However, even if most teens aren’t suffering from a true addiction to their phones, they may be experiencing altered childhoods because of the technology available to them.

Arrested development

According to a study published last year in the journal of Child Development, teens today are experiencing a slower path to embracing adult responsibilities than ever before. And the researchers concluded that cell phone and tablet engagement was at least partially to blame. Because with social connection always just a few clicks away, teens today are less likely to leave their homes and seek that connection in the “real” world.

Even when they are out in the world, many still experience a difficult time detaching from their phones. It’s a phenomenon Melissa Bragg, a mom in Virginia, has noticed when out with her teen daughter. “Some of her friends stay on their phones constantly, even at youth events,” she recently told Healthline. “They can’t put their phones away for anything.”

This type of behavior is really what pushes up against true addiction. And it’s something Sandra Windham, a teacher from Texas, has noticed in her classroom as well. “Most kids just have a bad habit, not a true addiction,” she told Healthline. “The ones with a legitimate addiction cannot and will not follow the rules.”

John Mopper is an adolescent therapist with Blueprint Mental Health in Somerville, New Jersey. As he explained it, “Our brains are doing exactly what they are made to do. When we’re born, our brains are like a hard drive, constantly updating and filing away new experiences. We’re hardwired to move toward pleasure and away from consequence. Studies have shown how notifications on our phones can send a hit of dopamine. After a while, our brain associates that with pleasure. And for some kids and adults alike, seeking out that hit of dopamine can become compulsive.”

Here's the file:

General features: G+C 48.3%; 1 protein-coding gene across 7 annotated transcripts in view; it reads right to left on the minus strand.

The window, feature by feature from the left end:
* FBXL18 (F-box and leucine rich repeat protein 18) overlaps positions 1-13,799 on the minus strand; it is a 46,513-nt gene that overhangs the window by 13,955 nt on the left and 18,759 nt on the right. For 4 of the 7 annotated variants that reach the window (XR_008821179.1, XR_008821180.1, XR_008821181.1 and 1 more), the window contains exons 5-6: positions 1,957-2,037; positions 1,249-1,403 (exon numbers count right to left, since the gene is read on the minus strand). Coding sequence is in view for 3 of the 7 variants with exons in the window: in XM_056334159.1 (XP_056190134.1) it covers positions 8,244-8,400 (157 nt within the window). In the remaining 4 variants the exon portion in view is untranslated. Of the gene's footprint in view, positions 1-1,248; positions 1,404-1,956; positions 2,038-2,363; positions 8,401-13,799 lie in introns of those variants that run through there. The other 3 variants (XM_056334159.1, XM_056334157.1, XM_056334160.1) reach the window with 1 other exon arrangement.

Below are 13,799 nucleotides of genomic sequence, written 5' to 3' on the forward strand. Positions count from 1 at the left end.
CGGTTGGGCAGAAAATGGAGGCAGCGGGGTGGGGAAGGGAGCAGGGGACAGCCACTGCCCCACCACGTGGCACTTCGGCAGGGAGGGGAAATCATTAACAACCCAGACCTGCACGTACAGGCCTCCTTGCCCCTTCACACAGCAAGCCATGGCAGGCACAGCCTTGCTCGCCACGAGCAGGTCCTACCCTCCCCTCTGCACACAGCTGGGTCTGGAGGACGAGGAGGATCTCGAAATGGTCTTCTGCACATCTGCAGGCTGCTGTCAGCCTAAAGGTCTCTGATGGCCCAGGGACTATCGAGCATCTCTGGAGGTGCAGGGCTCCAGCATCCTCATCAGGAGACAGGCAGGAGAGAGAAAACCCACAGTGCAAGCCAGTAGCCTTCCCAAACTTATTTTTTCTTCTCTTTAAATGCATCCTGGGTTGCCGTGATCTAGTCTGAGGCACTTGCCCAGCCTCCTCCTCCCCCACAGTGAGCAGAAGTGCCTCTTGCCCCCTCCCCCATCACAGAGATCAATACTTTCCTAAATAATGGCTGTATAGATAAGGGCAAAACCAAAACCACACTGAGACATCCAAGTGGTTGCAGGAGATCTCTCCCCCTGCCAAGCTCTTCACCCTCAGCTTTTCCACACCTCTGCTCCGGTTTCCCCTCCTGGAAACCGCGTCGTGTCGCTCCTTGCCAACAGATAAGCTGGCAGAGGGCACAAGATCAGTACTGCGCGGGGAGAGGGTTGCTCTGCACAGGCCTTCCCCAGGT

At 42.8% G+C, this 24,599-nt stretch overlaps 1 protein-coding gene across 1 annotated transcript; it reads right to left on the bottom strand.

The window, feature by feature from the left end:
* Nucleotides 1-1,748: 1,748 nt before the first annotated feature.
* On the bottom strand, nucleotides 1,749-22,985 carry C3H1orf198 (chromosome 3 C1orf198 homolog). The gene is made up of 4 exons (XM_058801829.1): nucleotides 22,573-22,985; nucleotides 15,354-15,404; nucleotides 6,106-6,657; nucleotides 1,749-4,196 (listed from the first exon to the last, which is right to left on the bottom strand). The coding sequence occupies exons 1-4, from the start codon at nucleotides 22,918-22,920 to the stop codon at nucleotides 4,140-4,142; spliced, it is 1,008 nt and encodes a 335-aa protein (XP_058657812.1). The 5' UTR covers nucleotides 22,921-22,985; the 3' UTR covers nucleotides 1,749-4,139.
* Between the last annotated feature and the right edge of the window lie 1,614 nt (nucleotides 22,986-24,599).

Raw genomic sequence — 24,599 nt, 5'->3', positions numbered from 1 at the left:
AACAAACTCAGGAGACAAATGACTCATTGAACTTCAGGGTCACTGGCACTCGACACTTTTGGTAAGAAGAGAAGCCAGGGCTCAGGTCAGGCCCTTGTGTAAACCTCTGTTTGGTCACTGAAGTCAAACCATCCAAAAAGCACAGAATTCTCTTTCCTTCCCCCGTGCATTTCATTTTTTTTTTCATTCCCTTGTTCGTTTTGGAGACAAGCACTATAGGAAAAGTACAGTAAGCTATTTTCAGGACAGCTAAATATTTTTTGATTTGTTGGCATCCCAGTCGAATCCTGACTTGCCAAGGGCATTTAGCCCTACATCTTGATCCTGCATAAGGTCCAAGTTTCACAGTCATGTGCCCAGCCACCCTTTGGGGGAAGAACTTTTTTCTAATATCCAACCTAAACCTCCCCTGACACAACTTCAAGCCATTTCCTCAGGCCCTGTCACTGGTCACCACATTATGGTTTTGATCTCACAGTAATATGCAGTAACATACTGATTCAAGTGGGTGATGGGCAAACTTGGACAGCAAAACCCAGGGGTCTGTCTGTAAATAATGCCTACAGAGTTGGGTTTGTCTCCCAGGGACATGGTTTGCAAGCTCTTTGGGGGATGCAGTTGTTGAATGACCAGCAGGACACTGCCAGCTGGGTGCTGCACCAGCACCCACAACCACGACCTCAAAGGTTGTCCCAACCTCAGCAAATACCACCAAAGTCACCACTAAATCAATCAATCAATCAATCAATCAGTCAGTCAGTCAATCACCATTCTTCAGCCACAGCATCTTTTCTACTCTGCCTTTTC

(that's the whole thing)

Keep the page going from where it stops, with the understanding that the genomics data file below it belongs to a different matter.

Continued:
Unfortunately, it’s not as simple as our phones making us feel better. While the immediate gratification may provide that dopamine hit that drives us (and our teens) back to our devices again and again, some research has suggested the long-term impact could actually be quite negative.

In fact, a 2017 study in the Clinical Psychological Science journal found that for adolescents in grades 8 through 12, increased time on new media (to include social media and smartphones) led to an increased rate of depressive symptoms, suicide-related outcomes, and suicide rates.

While researcher Jean Twenge has been quick to acknowledge that correlation does not equal causation, she does think these results should serve as a warning to parents.

When it comes to phones and our constant connection to the internet, it’s possible to have too much of a good thing.

Parental problems

It’s not just teens that are experiencing this constant need to connect with their phones, though. As Windham explained, parents are often part of the problem.

“Parents constantly text kids throughout the day and kids get very anxious if they are unable to answer them,” she told Healthline. “The content of the texts is almost never school related, though. Even during our state testing, when strict rules go into place about phone usage, parents call the school and demand their kids get their phone back. And when I call parents to report bad behavior or grades due to phone use, the phone is rarely taken away as a consequence.”